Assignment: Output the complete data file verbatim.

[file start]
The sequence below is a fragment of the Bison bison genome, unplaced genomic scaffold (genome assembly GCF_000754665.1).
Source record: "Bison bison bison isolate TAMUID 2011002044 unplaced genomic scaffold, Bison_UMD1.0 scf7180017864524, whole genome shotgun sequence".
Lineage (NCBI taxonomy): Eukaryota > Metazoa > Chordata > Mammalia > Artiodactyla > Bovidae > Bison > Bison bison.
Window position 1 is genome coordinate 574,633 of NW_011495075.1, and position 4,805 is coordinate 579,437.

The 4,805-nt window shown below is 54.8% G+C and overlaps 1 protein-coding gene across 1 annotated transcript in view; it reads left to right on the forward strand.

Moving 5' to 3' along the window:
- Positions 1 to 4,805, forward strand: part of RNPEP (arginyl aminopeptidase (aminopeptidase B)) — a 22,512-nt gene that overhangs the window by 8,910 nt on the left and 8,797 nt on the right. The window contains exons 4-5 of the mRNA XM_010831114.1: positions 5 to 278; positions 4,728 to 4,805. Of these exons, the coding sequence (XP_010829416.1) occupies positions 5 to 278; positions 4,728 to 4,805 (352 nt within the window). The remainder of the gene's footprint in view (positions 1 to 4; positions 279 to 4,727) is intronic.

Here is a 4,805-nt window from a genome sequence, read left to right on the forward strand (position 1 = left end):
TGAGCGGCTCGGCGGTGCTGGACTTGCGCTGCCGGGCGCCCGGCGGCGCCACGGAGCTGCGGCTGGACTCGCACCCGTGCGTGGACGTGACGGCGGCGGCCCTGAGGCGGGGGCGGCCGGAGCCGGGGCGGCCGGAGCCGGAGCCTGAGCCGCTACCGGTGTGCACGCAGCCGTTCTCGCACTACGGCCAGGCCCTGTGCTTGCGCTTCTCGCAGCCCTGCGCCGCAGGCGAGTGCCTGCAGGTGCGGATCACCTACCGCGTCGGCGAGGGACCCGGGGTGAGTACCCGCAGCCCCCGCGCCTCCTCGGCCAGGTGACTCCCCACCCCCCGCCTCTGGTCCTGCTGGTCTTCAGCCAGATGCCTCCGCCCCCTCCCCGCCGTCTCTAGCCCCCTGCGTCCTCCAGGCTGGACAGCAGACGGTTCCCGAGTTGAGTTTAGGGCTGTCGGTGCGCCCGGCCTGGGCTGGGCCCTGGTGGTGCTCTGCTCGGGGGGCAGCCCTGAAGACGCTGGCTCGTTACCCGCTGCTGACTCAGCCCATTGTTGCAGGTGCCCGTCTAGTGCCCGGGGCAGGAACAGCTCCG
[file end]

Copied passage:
The sequence below is a fragment of the Bison bison genome, unplaced genomic scaffold (genome assembly GCF_000754665.1).
Source record: "Bison bison bison isolate TAMUID 2011002044 unplaced genomic scaffold, Bison_UMD1.0 scf7180017864524, whole genome shotgun sequence".
Lineage (NCBI taxonomy): Eukaryota > Metazoa > Chordata > Mammalia > Artiodactyla > Bovidae > Bison > Bison bison.
Window position 1 is genome coordinate 574,633 of NW_011495075.1, and position 4,805 is coordinate 579,437.

The 4,805-nt window shown below is 54.8% G+C and overlaps 1 protein-coding gene across 1 annotated transcript in view; it reads left to right on the forward strand.

Moving 5' to 3' along the window:
- Positions 1 to 4,805, forward strand: part of RNPEP (arginyl aminopeptidase (aminopeptidase B)) — a 22,512-nt gene that overhangs the window by 8,910 nt on the left and 8,797 nt on the right. The window contains exons 4-5 of the mRNA XM_010831114.1: positions 5 to 278; positions 4,728 to 4,805. Of these exons, the coding sequence (XP_010829416.1) occupies positions 5 to 278; positions 4,728 to 4,805 (352 nt within the window). The remainder of the gene's footprint in view (positions 1 to 4; positions 279 to 4,727) is intronic.

Here is a 4,805-nt window from a genome sequence, read left to right on the forward strand (position 1 = left end):
TGAGCGGCTCGGCGGTGCTGGACTTGCGCTGCCGGGCGCCCGGCGGCGCCACGGAGCTGCGGCTGGACTCGCACCCGTGCGTGGACGTGACGGCGGCGGCCCTGAGGCGGGGGCGGCCGGAGCCGGGGCGGCCGGAGCCGGAGCCTGAGCCGCTACCGGTGTGCACGCAGCCGTTCTCGCACTACGGCCAGGCCCTGTGCTTGCGCTTCTCGCAGCCCTGCGCCGCAGGCGAGTGCCTGCAGGTGCGGATCACCTACCGCGTCGGCGAGGGACCCGGGGTGAGTACCCGCAGCCCCCGCGCCTCCTCGGCCAGGTGACTCCCCACCCCCCGCCTCTGGTCCTGCTGGTCTTCAGCCAGATGCCTCCGCCCCCTCCCCGCCGTCTCTAGCCCCCTGCGTCCTCCAGGCTGGACAGCAGACGGTTCCCGAGTTGAGTTTAGGGCTGTCGGTGCGCCCGGCCTGGGCTGGGCCCTGGTGGTGCTCTGCTCGGGGGGCAGCCCTGAAGACGCTGGCTCGTTACCCGCTGCTGACTCAGCCCATTGTTGCAGGTGCCCGTCTAGTGCCCGGGGCAGGAACAGCTCCG